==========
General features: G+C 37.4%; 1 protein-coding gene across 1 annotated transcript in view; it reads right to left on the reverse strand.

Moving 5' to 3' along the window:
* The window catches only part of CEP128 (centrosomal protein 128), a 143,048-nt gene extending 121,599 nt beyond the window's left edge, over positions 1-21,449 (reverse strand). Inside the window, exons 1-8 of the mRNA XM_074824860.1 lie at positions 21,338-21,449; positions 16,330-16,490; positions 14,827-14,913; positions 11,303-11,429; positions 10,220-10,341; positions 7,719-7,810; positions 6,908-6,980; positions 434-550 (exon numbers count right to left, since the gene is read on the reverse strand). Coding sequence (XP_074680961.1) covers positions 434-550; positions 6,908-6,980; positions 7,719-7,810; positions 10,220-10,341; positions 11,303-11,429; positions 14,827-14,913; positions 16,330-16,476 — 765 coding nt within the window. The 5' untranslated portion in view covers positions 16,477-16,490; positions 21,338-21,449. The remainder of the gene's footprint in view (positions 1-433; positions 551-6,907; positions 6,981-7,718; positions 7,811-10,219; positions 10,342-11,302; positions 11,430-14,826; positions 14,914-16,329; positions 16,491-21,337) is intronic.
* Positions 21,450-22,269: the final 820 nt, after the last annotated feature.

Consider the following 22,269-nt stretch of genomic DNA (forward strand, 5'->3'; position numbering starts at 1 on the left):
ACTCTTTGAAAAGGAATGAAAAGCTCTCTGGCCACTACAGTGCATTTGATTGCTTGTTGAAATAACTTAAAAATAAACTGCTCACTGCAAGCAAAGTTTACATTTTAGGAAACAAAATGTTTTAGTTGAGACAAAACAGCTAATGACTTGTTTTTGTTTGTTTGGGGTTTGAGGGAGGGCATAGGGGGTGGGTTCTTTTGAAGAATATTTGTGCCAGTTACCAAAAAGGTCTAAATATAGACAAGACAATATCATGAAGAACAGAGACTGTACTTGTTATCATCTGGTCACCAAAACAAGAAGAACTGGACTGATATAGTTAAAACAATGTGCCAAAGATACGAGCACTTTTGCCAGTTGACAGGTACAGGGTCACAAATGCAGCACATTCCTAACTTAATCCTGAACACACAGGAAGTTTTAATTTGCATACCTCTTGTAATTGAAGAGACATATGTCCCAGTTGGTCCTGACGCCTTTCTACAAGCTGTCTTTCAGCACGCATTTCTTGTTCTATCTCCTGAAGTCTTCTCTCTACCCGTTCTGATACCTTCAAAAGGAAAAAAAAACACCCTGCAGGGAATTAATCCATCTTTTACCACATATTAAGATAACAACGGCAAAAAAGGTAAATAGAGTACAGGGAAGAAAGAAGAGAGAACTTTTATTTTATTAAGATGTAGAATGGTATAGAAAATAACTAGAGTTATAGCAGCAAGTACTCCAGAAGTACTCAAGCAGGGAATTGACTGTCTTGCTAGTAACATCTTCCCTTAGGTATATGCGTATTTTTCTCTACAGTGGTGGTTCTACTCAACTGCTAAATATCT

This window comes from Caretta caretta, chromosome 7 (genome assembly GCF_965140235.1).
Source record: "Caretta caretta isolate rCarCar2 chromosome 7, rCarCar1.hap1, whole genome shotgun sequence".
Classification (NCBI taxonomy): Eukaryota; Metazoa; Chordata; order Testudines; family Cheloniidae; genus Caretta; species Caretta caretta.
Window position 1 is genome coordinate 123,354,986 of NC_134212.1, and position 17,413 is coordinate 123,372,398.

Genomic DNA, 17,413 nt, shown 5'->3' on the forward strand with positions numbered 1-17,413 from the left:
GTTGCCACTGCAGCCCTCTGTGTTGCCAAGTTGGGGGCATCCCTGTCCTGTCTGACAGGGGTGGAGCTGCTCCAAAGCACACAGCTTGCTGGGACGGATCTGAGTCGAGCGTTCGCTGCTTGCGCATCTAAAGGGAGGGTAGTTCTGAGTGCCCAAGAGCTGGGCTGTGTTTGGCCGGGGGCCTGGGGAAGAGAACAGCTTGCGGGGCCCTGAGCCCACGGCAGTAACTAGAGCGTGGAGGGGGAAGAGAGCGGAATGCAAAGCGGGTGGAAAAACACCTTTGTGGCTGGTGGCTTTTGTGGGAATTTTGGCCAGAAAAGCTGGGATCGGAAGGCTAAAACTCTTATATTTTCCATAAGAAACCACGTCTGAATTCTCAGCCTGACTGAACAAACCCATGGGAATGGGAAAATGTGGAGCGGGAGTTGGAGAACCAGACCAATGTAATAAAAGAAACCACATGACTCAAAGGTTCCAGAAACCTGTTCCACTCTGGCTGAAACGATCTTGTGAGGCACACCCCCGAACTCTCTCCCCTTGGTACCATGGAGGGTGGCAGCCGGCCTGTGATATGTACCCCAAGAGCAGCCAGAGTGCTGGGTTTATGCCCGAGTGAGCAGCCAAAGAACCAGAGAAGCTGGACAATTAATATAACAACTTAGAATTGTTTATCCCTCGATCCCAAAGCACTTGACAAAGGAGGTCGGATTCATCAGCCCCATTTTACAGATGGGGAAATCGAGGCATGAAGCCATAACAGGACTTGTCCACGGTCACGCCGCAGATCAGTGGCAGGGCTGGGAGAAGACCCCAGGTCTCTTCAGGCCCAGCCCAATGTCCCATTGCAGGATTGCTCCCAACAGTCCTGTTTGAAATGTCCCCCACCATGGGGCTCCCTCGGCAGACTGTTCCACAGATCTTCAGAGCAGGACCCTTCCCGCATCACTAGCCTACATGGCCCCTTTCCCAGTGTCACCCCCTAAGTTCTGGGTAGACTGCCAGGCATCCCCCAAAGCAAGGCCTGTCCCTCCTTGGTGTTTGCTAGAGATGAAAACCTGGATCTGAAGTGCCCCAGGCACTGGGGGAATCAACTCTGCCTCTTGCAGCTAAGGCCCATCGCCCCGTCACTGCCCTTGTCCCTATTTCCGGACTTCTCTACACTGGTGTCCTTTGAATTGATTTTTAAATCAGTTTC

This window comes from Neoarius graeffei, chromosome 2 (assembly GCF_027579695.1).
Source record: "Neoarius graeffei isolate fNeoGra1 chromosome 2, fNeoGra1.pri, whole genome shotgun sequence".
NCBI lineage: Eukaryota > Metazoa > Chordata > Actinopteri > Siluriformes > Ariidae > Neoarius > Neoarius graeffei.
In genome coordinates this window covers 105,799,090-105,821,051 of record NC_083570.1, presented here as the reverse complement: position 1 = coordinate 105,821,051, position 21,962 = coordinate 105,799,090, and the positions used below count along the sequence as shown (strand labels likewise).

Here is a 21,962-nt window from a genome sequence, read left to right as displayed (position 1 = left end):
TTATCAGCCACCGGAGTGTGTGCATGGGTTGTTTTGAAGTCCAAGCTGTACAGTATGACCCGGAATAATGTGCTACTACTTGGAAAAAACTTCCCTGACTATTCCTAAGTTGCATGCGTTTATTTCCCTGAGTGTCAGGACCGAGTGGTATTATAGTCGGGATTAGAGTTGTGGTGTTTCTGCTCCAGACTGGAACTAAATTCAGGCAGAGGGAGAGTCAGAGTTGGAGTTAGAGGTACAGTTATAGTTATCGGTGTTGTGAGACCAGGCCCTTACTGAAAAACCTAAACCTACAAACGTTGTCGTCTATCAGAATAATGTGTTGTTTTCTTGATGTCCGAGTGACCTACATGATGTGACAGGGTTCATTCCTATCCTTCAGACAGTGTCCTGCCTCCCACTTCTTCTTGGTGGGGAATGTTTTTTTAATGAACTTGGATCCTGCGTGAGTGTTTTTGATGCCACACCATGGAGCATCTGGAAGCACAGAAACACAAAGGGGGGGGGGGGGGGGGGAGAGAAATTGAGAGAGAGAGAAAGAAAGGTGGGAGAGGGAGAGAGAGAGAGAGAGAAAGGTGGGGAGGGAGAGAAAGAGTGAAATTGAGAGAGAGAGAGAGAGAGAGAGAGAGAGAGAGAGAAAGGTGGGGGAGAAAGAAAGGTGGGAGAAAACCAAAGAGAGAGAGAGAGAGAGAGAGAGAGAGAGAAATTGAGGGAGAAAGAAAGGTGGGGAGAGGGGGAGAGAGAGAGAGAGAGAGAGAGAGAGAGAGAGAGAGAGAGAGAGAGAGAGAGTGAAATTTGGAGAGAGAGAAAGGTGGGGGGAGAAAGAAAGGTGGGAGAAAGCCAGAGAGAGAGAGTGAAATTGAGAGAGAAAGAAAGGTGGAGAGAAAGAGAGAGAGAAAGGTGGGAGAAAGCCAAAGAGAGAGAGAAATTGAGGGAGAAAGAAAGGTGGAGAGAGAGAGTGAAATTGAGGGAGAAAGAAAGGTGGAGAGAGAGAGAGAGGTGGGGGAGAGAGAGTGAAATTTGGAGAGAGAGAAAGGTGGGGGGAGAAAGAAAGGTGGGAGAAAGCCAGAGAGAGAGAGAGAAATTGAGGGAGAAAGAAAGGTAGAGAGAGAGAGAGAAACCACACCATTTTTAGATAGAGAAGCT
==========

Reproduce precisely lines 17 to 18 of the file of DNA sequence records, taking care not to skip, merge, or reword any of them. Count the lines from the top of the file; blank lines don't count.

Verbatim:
Here is a 21,962-nt window from a genome sequence, read left to right as displayed (position 1 = left end):
TTATCAGCCACCGGAGTGTGTGCATGGGTTGTTTTGAAGTCCAAGCTGTACAGTATGACCCGGAATAATGTGCTACTACTTGGAAAAAACTTCCCTGACTATTCCTAAGTTGCATGCGTTTATTTCCCTGAGTGTCAGGACCGAGTGGTATTATAGTCGGGATTAGAGTTGTGGTGTTTCTGCTCCAGACTGGAACTAAATTCAGGCAGAGGGAGAGTCAGAGTTGGAGTTAGAGGTACAGTTATAGTTATCGGTGTTGTGAGACCAGGCCCTTACTGAAAAACCTAAACCTACAAACGTTGTCGTCTATCAGAATAATGTGTTGTTTTCTTGATGTCCGAGTGACCTACATGATGTGACAGGGTTCATTCCTATCCTTCAGACAGTGTCCTGCCTCCCACTTCTTCTTGGTGGGGAATGTTTTTTTAATGAACTTGGATCCTGCGTGAGTGTTTTTGATGCCACACCATGGAGCATCTGGAAGCACAGAAACACAAAGGGGGGGGGGGGGGGGGGAGAGAAATTGAGAGAGAGAGAAAGAAAGGTGGGAGAGGGAGAGAGAGAGAGAGAGAAAGGTGGGGAGGGAGAGAAAGAGTGAAATTGAGAGAGAGAGAGAGAGAGAGAGAGAGAGAGAGAGAAAGGTGGGGGAGAAAGAAAGGTGGGAGAAAACCAAAGAGAGAGAGAGAGAGAGAGAGAGAGAGAGAAATTGAGGGAGAAAGAAAGGTGGGGAGAGGGGGAGAGAGAGAGAGAGAGAGAGAGAGAGAGAGAGAGAGAGAGAGAGAGAGAGAGTGAAATTTGGAGAGAGAGAAAGGTGGGGGGAGAAAGAAAGGTGGGAGAAAGCCAGAGAGAGAGAGTGAAATTGAGAGAGAAAGAAAGGTGGAGAGAAAGAGAGAGAGAAAGGTGGGAGAAAGCCAAAGAGAGAGAGAAATTGAGGGAGAAAGAAAGGTGGAGAGAGAGAGTGAAATTGAGGGAGAAAGAAAGGTGGAGAGAGAGAGAGAGGTGGGGGAGAGAGAGTGAAATTTGGAGAGAGAGAAAGGTGGGGGGAGAAAGAAAGGTGGGAGAAAGCCAGAGAGAGAGAGAGAAATTGAGGGAGAAAGAAAGGTAGAGAGAGAGAGAGAAACCACACCATTTTTAGATAGAGAAGCT